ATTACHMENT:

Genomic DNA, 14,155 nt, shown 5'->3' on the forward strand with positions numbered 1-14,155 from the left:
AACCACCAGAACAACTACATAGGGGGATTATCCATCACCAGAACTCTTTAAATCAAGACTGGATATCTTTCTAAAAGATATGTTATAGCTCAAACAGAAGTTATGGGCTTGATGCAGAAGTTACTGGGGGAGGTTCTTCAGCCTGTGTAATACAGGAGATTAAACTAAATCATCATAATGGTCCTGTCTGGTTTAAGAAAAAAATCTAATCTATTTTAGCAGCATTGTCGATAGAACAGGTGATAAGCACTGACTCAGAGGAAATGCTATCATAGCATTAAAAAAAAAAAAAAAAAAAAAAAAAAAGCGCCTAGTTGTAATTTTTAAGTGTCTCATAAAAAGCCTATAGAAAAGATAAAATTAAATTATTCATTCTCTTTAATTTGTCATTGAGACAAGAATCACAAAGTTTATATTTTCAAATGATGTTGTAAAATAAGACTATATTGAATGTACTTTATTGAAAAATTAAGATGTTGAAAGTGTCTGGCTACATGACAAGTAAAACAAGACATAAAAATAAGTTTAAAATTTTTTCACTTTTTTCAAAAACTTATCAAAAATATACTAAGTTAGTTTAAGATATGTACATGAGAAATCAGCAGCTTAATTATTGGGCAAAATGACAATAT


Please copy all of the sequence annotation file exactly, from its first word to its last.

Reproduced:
Genomic DNA, 14,155 nt, shown 5'->3' on the forward strand with positions numbered 1-14,155 from the left:
AACCACCAGAACAACTACATAGGGGGATTATCCATCACCAGAACTCTTTAAATCAAGACTGGATATCTTTCTAAAAGATATGTTATAGCTCAAACAGAAGTTATGGGCTTGATGCAGAAGTTACTGGGGGAGGTTCTTCAGCCTGTGTAATACAGGAGATTAAACTAAATCATCATAATGGTCCTGTCTGGTTTAAGAAAAAAATCTAATCTATTTTAGCAGCATTGTCGATAGAACAGGTGATAAGCACTGACTCAGAGGAAATGCTATCATAGCATTAAAAAAAAAAAAAAAAAAAAAAAAAAAGCGCCTAGTTGTAATTTTTAAGTGTCTCATAAAAAGCCTATAGAAAAGATAAAATTAAATTATTCATTCTCTTTAATTTGTCATTGAGACAAGAATCACAAAGTTTATATTTTCAAATGATGTTGTAAAATAAGACTATATTGAATGTACTTTATTGAAAAATTAAGATGTTGAAAGTGTCTGGCTACATGACAAGTAAAACAAGACATAAAAATAAGTTTAAAATTTTTTCACTTTTTTCAAAAACTTATCAAAAATATACTAAGTTAGTTTAAGATATGTACATGAGAAATCAGCAGCTTAATTATTGGGCAAAATGACAATAT